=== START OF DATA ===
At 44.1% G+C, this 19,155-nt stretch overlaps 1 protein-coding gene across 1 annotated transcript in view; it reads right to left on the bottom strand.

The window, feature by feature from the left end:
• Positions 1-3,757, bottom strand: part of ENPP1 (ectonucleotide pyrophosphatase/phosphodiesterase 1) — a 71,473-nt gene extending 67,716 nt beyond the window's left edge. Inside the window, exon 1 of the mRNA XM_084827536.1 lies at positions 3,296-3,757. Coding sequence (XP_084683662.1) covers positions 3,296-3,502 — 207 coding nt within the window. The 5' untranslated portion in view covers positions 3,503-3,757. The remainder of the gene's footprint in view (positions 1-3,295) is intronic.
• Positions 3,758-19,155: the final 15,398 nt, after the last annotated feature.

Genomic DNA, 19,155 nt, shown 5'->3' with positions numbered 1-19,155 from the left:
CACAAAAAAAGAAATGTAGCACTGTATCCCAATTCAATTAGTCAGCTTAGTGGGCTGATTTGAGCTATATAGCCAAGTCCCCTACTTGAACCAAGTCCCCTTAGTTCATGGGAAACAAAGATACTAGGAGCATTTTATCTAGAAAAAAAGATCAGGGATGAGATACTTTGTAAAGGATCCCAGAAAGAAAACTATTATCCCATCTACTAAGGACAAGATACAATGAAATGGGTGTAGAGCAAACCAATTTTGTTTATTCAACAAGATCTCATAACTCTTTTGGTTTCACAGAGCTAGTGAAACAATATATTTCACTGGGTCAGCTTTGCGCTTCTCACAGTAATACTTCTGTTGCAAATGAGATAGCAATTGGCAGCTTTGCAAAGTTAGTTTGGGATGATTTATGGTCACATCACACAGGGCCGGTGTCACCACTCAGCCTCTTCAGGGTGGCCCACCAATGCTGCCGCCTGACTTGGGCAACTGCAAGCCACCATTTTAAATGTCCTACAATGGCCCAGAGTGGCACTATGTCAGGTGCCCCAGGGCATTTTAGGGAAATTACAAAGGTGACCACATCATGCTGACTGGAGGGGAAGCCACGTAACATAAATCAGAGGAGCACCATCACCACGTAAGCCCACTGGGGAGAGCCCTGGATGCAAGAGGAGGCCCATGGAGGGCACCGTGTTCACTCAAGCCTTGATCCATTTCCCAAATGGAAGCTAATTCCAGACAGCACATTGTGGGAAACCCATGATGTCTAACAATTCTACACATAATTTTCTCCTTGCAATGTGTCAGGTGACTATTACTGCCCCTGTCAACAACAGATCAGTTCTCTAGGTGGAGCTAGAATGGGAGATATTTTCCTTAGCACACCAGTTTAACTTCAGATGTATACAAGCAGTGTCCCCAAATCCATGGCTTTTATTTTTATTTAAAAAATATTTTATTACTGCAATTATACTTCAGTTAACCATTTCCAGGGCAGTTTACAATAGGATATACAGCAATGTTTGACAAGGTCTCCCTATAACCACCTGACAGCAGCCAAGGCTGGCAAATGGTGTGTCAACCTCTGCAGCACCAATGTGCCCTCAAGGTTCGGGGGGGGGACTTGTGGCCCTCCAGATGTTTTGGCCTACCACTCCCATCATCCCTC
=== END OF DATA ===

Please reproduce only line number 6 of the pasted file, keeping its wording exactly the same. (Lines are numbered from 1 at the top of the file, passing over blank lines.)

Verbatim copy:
CACAAAAAAAGAAATGTAGCACTGTATCCCAATTCAATTAGTCAGCTTAGTGGGCTGATTTGAGCTATATAGCCAAGTCCCCTACTTGAACCAAGTCCCCTTAGTTCATGGGAAACAAAGATACTAGGAGCATTTTATCTAGAAAAAAAGATCAGGGATGAGATACTTTGTAAAGGATCCCAGAAAGAAAACTATTATCCCATCTACTAAGGACAAGATACAATGAAATGGGTGTAGAGCAAACCAATTTTGTTTATTCAACAAGATCTCATAACTCTTTTGGTTTCACAGAGCTAGTGAAACAATATATTTCACTGGGTCAGCTTTGCGCTTCTCACAGTAATACTTCTGTTGCAAATGAGATAGCAATTGGCAGCTTTGCAAAGTTAGTTTGGGATGATTTATGGTCACATCACACAGGGCCGGTGTCACCACTCAGCCTCTTCAGGGTGGCCCACCAATGCTGCCGCCTGACTTGGGCAACTGCAAGCCACCATTTTAAATGTCCTACAATGGCCCAGAGTGGCACTATGTCAGGTGCCCCAGGGCATTTTAGGGAAATTACAAAGGTGACCACATCATGCTGACTGGAGGGGAAGCCACGTAACATAAATCAGAGGAGCACCATCACCACGTAAGCCCACTGGGGAGAGCCCTGGATGCAAGAGGAGGCCCATGGAGGGCACCGTGTTCACTCAAGCCTTGATCCATTTCCCAAATGGAAGCTAATTCCAGACAGCACATTGTGGGAAACCCATGATGTCTAACAATTCTACACATAATTTTCTCCTTGCAATGTGTCAGGTGACTATTACTGCCCCTGTCAACAACAGATCAGTTCTCTAGGTGGAGCTAGAATGGGAGATATTTTCCTTAGCACACCAGTTTAACTTCAGATGTATACAAGCAGTGTCCCCAAATCCATGGCTTTTATTTTTATTTAAAAAATATTTTATTACTGCAATTATACTTCAGTTAACCATTTCCAGGGCAGTTTACAATAGGATATACAGCAATGTTTGACAAGGTCTCCCTATAACCACCTGACAGCAGCCAAGGCTGGCAAATGGTGTGTCAACCTCTGCAGCACCAATGTGCCCTCAAGGTTCGGGGGGGGGACTTGTGGCCCTCCAGATGTTTTGGCCTACCACTCCCATCATCCCTC